Ancient Theater in Turkey




Other names: ./.
Roman province: Lycia
Location: Gelemiş, Kalkan county, Province Antalya
Capacity: ca. 15.000 spectators
Dimensions: ø cavea: 84 m
ø orchestra: unknown

The Greek theatre of Patara was completely liberated from the sand only in the years 2002 to 2004.
The beginning of the theatre construction and the first peeling of a cavea out of the city hill (today Kurşunlutepe) can be dated to the 3rd to 1st century BC. In the 1st / 2nd century B.C. the ends of the cavea were clearly reinforced.

Under the Roman Emperor Hadrian (117 - 138 A.D.) the stage house was built, the cavea extended upwards and fitted with a sun sail. Remains of a foundation indicate that in the course of this work a small theatre temple was erected on the upper spectator stands. According to the inscription on his mausoleum, the rich Opramoas from Rhodiapolis donated a considerable sum for the reconstruction of the theatre in Patara after the devastating earthquake in 141 AD. However, experts seem to disagree as to whether the earthquake of 141 AD also affected Patara. Opramoas could have acted as a financier even without the earthquake. In the 3rd century A.D. the Orchestramauer was erected and the orchestra was converted into an arena. Since the extension works under Hadrian the theatre had a capacity of approx. 15,000 spectators.

The history of Patara:  

Patara was one of the six largest cities of the Lycian League since the 6th century BC. Since Alexander the Great Patara belonged to the sphere of influence of the Hellenistic empires and was an important naval base in the Diadochian Wars. Ptolemy II temporarily renamed it Arsinoe. In Roman times Patara maintained its leading position in Lycia; it was Metropolis and seat of the governor of the province Lycia et Pamphylia. The apostle Paul stayed in Patara during his third missionary journey (53-58 AD).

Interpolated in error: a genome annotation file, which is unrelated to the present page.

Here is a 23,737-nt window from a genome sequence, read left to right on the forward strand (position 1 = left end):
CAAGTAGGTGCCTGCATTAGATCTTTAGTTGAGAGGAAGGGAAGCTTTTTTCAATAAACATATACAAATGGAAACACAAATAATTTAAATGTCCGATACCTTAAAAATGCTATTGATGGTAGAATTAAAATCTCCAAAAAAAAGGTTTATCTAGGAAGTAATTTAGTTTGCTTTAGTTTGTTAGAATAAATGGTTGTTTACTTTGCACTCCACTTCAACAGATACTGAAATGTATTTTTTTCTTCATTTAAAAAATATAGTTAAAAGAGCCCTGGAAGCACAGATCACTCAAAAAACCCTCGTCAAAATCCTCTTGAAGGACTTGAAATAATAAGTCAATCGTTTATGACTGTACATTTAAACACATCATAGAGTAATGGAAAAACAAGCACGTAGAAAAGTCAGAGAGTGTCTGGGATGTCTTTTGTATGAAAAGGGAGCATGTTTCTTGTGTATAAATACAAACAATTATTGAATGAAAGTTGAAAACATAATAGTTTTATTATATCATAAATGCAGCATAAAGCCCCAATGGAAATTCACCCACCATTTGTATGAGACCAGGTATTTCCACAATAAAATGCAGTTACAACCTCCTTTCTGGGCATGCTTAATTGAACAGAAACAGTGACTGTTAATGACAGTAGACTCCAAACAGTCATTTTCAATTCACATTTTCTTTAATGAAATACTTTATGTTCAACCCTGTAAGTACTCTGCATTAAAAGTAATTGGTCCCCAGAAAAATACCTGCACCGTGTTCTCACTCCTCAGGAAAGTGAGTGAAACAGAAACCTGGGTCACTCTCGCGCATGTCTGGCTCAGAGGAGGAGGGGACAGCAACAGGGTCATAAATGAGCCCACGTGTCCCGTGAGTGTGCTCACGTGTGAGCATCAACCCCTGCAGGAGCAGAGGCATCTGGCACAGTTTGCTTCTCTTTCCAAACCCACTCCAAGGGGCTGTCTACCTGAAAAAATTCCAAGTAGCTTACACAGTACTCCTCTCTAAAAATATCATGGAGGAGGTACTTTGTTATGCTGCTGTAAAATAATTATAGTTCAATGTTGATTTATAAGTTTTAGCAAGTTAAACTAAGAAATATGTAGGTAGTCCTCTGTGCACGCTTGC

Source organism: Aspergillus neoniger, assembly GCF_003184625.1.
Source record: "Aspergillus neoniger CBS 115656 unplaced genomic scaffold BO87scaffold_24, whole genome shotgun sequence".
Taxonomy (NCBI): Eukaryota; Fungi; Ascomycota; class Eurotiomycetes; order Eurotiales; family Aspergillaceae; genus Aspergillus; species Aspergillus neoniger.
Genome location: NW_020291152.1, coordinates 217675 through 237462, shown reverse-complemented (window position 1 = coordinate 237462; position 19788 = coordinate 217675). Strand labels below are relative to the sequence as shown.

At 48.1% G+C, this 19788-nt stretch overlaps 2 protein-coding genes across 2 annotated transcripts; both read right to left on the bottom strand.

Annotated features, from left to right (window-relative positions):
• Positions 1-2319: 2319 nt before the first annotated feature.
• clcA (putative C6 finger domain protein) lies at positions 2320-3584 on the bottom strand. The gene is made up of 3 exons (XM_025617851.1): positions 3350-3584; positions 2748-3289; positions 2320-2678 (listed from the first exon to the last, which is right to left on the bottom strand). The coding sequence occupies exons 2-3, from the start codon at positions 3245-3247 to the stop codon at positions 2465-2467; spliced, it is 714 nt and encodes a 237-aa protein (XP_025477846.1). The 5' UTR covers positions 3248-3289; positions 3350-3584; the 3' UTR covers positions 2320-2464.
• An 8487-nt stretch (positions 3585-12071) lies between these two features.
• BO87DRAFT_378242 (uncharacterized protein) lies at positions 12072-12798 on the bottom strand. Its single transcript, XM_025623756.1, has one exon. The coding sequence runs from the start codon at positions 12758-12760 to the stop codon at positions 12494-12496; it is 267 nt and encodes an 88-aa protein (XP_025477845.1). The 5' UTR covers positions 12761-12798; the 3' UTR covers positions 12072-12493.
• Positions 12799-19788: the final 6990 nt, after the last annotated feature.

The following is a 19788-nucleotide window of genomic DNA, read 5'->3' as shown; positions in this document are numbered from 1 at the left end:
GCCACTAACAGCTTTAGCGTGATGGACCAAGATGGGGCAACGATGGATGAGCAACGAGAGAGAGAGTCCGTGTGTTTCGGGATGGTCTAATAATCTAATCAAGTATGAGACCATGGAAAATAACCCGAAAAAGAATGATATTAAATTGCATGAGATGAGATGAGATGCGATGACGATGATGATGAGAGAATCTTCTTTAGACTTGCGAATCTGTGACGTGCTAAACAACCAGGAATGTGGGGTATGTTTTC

Patara was once the most important port city of Lycia and the birthplace of St. Nicholas, later bishop of Myra. The port of Patara, which - as can still be seen today - stretched about 2 km inland, has been slowly deserting since antiquity. This happened by continuous sand washing of the near, fast flowing river Xanthos and formation of shifting dunes. The port was finally abandoned in the Middle Ages (13th century). For some time now, selective excavations have been taking place. The remains of larger buildings can be seen in the area: a Roman triumphal arch with three passages, baths, a theatre, a granary of Hadrian's time and two aqueducts.

During the Roman Empire, Patara was, along with Andriake, one of the most important ports for the Egyptian grain fleet, first for Rome, then increasingly for Constantinople since the 4th century AD. Under Emperor Hadrian, a large granarium was built around 130 AD on the west side of the port to store the grain.
A lighthouse from Roman times stood at the entrance to the port of Patara. The lighthouse, built under Emperor Nero, is the only antique lighthouse in the world that has largely survived in its original state, i.e. without any later conversions. It should correspond exactly to the antique representations.

Inscription on the outside of the stage house  
Photos: @chim    
Translation aid:    
Source: Wikipedia and others